The Public Accounts Committee: One can say it was all about political gamesmanship, but for the first time ever the country actually wanted to listen to what the Public Accounts Committee (PAC) had to say on the 2G scam. The Congress manufactured a plot to up-end the PAC's report, but that has not ended its ability to be heard and taken seriously. After all, even the PM volunteered to come before the PAC.
Civil society: The rise of Anna Hazare and his band of Jan Lokpal activists works like a middle class proxy for electoral politics. In the past, the middle class was content to stay on the sidelines of democracy as long as it was allowed to get on with its careers and come up in life.
Not any more. Hazare's movement signals the emergence of the middle class as a potent democratic force, and the private referendum on the Jan Lokpal Bill in Kapil Sibal's constituency of Chandni Chowk shows that democracy has grown new roots - and it is no longer willing to accept a once-in-five-years voice at the hustings. Civil society has deepened democracy like never before, though it is by no means certain it is going to stay the course or be there to fight issues beyond corruption.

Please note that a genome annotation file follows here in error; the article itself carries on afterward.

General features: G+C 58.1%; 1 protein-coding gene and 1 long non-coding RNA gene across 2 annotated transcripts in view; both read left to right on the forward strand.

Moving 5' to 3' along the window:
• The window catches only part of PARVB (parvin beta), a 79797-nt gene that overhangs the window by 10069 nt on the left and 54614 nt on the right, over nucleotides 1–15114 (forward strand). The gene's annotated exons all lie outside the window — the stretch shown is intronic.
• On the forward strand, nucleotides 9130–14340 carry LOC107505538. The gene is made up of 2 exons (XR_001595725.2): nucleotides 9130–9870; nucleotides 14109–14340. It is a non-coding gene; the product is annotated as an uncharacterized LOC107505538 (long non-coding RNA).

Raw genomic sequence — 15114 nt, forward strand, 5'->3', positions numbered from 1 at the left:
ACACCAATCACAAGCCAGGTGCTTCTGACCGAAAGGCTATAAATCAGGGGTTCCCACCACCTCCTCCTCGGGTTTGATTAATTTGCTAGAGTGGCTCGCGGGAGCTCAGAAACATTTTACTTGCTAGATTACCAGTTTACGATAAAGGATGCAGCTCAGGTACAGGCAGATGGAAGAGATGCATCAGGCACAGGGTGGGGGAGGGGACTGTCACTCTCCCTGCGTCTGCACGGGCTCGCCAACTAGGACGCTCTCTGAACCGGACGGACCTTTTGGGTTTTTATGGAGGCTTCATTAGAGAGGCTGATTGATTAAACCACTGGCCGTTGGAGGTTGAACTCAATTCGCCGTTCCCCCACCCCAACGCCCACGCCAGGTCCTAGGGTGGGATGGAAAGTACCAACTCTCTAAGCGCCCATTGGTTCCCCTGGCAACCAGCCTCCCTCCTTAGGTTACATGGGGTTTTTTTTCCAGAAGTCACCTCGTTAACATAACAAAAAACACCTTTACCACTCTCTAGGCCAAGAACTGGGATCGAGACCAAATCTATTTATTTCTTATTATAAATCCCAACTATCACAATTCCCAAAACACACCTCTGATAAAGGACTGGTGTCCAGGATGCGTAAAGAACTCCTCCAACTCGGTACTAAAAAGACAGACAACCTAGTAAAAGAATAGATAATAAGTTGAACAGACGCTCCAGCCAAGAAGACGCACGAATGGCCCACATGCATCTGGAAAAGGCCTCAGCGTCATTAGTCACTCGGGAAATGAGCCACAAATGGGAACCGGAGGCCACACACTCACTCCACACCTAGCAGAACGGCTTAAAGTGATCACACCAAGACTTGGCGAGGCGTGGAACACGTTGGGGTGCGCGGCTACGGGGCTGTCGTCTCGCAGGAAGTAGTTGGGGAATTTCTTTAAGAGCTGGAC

The Lokayukta: After the ouster of BS Yeddyurappa as CM of Karnataka in the wake of the State Lokayukta's report on illegal mining in Bellary, the fight to create independent watchdogs on corruption and governance is gaining momentum. Gujarat is under pressure to create one, and the BJP is pressing for action against Delhi CM Sheila Dikshit on the basis of the Lokayukta report in the capital.
RBI & Sebi: As corporate wrongdoing plays a key role in promoting crony capitalism and driving even-handed governance off the road, some of the traditional institutions - like the Reserve Bank of India and Sebi - have begun acting tougher on corporate crime and shady practices. In the recent past, both the regulators have moved against the Sahara group's money-raising activities. Sebi has also moved against the big boys of the corporate world, including the Ambanis.
The Election Commission: The first institution to fully assert its independence in the wake of executive meddling was the Election Commission under TN Seshan. Thanks to his tough methods of checking overspending and tracking politicians' behaviour, elections in India have never been cleaner.
The media: The rise of the electronic media has both skewed and strengthened democracy. While many TV channels have been roundly criticised for conducting their programmes like kangaroo courts, the fact remains that aggressive TV journalism has become the bugbear of many politicians. The biggest example: the Gujarat communal flare-up of 2002 has become a huge issue for everyone because it happened at the start of the TV age. Without TV, it would have disappeared from view by now.
What the rise of new institutions means is that Indian democracy will be put back on rails, sooner or later.